WHO’LL SAVE THE BOJONEGORO BARGE? © Duncan Graham 2006
Here’s a mystery that you, learned reader, may be able to help solve.
Last year a lithe lad scavenging in the bed of the Solo River near Bojonegoro in East Java found a heavy slab of timber jutting out of the mud.
It had been sawn or hewn and looked significant. Villagers and officials agreed and started sluicing away the mud. Their efforts revealed a splendid sight – a well-preserved broad-beamed 25-metre barge. The design was strange - local boats are narrow and less than half that length.
It seems the barge was oar-powered, with benches for rowers and ports for rowlocks.
On the planked sides are wave-like motifs and a diagram of an arrow on a stick. On an internal timber a mark has been transcribed as 1612. Does this mean the barge is almost four centuries old? If so it’s a precious and important find indeed.
As the rainy season was due with the river set to rise 20 metres or more it was decided to shift the big boat last September. Empty oil barrels were packed around the sides. It was floated downstream and then winched out.
Though not with sufficient care.
The once almost-intact barge now lies high on the riverbank in front of a cemetery, crumbling, unsheltered and forlorn. The sun has shrunk the teak planking and the hull is collapsing. Insects have invaded the wood. The ten centimetre iron nails used in parts of the construction are rusting. The barge is propped by bamboo poles and steel stakes. It’s held together by a tangle of blue rope and metal laths.
In the mud it looked snug in its submarine haven. On land it looks grotesque.
Local government officers agreed the barge needed reconstruction, shelter and a better presentation. “We need a lot more money to do this,” said Dari Suprayitno, head of the archaeological section of the Bojonegoro Regency, 120 km northwest of Surabaya. “It would have been costly and difficult to get big cranes to lift the barge.
“The barge is now close to Padang village. This used to be a riverbank market and port before the river silted and changed course. We’re putting in an access path.”
Timbers said to have come from a cabin have been moved to the private house of Budiono, the man who held the sand mining lease where the barge was found. They’re stored alongside sacks of fertiliser. Some planks have painted suns with the red still preserved - plus the piece with the faint ‘1612’ mark.
Your reporter wondered: If the craft was truly ancient why Arabic numerals had been used and not Javanese lettering or Chinese characters? And why the Christian calendar? Why were the numbers crudely cut unlike the careful designs on the hull? Maybe it’s not 1612 but 16, 17 and somewhere else is 14 and 15 – the tally of a load.
Or has some local wag been to work with a penknife in the past few months?
A human skull found at the site has been buried in the local graveyard without being dated. Samples of the timber have been taken to West Java for examination but no results have returned.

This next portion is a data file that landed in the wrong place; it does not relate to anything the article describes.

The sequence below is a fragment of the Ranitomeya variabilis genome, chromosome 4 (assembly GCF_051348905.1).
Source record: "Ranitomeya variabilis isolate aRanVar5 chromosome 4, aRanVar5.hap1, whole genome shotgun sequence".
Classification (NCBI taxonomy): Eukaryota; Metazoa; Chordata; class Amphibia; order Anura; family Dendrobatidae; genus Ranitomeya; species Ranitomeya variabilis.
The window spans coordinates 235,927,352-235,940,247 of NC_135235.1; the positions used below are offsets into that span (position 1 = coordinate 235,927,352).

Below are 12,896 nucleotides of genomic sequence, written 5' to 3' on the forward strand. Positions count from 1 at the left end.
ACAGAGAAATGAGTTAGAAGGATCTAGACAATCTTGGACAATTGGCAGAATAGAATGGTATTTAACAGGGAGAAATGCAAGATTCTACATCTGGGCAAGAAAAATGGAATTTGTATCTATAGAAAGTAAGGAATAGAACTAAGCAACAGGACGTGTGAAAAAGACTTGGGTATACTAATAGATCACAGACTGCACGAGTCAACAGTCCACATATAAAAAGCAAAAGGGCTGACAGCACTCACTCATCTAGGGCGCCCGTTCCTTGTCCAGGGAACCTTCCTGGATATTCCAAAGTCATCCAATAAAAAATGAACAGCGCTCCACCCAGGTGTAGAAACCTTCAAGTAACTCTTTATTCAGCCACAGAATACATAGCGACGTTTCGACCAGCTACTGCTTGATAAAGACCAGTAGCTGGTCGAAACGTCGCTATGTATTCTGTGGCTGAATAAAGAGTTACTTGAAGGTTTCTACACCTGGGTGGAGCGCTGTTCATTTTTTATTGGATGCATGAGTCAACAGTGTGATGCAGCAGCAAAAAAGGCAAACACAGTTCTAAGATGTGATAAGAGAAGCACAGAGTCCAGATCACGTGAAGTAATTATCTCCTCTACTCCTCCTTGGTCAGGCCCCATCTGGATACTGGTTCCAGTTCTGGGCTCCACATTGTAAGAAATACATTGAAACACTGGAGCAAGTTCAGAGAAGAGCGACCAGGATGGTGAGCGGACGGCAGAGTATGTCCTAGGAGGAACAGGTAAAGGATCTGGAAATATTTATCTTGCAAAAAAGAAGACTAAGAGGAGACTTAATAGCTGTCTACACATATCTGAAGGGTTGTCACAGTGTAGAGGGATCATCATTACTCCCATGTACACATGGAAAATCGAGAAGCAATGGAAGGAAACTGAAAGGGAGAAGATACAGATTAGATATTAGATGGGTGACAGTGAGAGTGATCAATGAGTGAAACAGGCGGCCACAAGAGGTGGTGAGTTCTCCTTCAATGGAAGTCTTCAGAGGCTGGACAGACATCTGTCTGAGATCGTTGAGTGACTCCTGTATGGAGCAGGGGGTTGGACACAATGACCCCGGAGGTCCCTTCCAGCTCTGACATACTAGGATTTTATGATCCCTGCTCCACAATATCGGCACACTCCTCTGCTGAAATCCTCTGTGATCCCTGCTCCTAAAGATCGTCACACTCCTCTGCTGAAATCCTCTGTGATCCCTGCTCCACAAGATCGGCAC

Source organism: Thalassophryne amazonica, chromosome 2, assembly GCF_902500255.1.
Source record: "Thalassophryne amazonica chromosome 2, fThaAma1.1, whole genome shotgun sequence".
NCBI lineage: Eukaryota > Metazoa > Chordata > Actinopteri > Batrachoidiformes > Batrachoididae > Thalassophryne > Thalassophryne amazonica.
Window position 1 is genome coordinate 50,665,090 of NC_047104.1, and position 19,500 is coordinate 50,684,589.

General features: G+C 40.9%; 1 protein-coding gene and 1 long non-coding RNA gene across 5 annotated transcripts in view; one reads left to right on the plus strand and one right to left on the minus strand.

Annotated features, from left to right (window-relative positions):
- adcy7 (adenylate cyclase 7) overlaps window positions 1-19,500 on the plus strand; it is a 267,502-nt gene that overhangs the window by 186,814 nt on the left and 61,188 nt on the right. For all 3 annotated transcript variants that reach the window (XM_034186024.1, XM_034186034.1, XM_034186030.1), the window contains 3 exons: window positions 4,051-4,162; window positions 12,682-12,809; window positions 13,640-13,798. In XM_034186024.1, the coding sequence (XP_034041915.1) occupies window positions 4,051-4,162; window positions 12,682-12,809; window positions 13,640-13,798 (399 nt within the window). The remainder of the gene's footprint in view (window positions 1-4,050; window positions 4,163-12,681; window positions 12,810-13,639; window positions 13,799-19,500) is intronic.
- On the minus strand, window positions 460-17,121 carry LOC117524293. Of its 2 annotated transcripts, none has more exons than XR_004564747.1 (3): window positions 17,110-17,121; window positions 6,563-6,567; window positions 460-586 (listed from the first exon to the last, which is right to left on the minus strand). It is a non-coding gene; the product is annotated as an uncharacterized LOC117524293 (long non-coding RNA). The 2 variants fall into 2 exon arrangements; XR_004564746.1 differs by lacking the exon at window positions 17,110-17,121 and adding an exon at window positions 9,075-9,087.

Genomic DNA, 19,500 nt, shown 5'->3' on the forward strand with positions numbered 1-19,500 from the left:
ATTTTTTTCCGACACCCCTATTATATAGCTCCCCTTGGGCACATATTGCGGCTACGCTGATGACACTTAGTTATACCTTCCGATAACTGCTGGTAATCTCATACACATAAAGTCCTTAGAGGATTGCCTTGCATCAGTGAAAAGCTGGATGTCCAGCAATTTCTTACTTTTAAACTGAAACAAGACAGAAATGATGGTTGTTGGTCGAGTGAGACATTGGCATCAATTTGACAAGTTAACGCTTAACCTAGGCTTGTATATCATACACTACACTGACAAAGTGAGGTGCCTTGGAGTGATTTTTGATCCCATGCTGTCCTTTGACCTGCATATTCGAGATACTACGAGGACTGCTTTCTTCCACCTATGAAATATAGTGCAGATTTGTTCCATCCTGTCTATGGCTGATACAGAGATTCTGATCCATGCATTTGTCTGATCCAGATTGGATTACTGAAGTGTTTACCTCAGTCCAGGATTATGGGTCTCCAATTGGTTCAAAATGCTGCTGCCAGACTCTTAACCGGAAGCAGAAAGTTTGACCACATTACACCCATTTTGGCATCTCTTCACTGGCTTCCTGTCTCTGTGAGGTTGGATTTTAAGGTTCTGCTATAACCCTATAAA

Locals convinced of the barge’s antiquity have linked it to the Singosari kingdom of 700 years ago. Others claim it’s a royal Thai barge because someone has said the teak used can be found only in Thailand and Kalimantan.
Dari said superstitious folk have been using water from the hull in a bid to cure pains believing the ship has mystical properties. The more pragmatic hope the barge will become internationally famous and draw awed cash-laden tourists.
But there’s little chance of that unless urgent action is taken to preserve the wreck, according to French marine anthropologist Michael Johnson.
“If the timbers aren’t shaded and put in a bath of fresh water and sugar to maintain the cellular structure of the wood it will soon be a pile of dust,” he said.
“At the very least a sprinkler system should be used to keep the wood wet while detailed drawings are made.”
Johnson, who has been working with staff and students at Surabaya’s Institut Teknologi Sepuluh Nopember (ITS) on wooden boat building projects, described the barge as “a very impressive boat, not dissimilar to a Viking vessel and well worth preserving.”
However he said its provenance was a mystery. It may have had a crew of 40 to 50 rowers and would probably have been confined to rivers and coastal waters. It could have been used for regal travel, colonial administration or trade.
The designs could be significant. However they might be just a creative signwriter’s idea of a pleasant decoration. Carving a date would be most unusual, he said.
“The thwarts are consistent with Javanese construction but the frames are not,” he said. “These may have been added later. A boat like this could have been rebuilt many times.
“Nails were introduced by the Dutch but not widely employed in wooden boats till after the Revolution. The nails may have been used to strengthen the planks which have been pegged with wood.
“The loss of a vessel this size would have been a major event in the district. Because no-one remembers the catastrophe it must have sunk at least four generations ago and beyond living memory.” There were no obvious signs of hull damage when the boat was discovered.
Johnson, an expert on boats from the early 1700s to the mid 20th century said the design should be checked against carvings of boats at Borobudur temple. These are the earliest known descriptions of Indonesian craft.
Little work had been done to describe the large number of designs of Indonesian craft except by a French admiral in the early 19th century. His sketches are held in a Paris museum.
“If this barge is preserved it will lift the international status of Indonesia and its long-running maritime culture,” Johnson said. “It’s a unique find and a worthy artefact. It needs to be stabilised before it deteriorates further.”
(Readers who can help identify the craft are invited to contact Duncan Graham at firstname.lastname@example.org ).
(First published in The Jakarta Post 2 June 2006)